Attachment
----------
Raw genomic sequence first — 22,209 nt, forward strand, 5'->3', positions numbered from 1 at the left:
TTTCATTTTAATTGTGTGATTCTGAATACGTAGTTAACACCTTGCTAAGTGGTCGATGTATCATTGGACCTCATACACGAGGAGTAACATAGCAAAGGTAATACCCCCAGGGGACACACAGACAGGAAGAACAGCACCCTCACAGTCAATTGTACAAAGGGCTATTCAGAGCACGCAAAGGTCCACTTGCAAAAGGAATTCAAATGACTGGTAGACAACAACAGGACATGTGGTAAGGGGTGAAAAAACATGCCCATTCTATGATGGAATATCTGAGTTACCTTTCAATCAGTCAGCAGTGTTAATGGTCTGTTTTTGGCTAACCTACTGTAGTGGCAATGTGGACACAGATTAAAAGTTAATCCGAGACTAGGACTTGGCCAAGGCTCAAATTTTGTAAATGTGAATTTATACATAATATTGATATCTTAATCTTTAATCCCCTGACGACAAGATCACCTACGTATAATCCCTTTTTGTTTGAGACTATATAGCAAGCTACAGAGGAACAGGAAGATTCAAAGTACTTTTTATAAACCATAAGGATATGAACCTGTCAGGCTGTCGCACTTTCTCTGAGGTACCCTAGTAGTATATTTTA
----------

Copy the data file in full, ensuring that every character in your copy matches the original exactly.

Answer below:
Raw genomic sequence first — 22,209 nt, forward strand, 5'->3', positions numbered from 1 at the left:
TTTCATTTTAATTGTGTGATTCTGAATACGTAGTTAACACCTTGCTAAGTGGTCGATGTATCATTGGACCTCATACACGAGGAGTAACATAGCAAAGGTAATACCCCCAGGGGACACACAGACAGGAAGAACAGCACCCTCACAGTCAATTGTACAAAGGGCTATTCAGAGCACGCAAAGGTCCACTTGCAAAAGGAATTCAAATGACTGGTAGACAACAACAGGACATGTGGTAAGGGGTGAAAAAACATGCCCATTCTATGATGGAATATCTGAGTTACCTTTCAATCAGTCAGCAGTGTTAATGGTCTGTTTTTGGCTAACCTACTGTAGTGGCAATGTGGACACAGATTAAAAGTTAATCCGAGACTAGGACTTGGCCAAGGCTCAAATTTTGTAAATGTGAATTTATACATAATATTGATATCTTAATCTTTAATCCCCTGACGACAAGATCACCTACGTATAATCCCTTTTTGTTTGAGACTATATAGCAAGCTACAGAGGAACAGGAAGATTCAAAGTACTTTTTATAAACCATAAGGATATGAACCTGTCAGGCTGTCGCACTTTCTCTGAGGTACCCTAGTAGTATATTTTA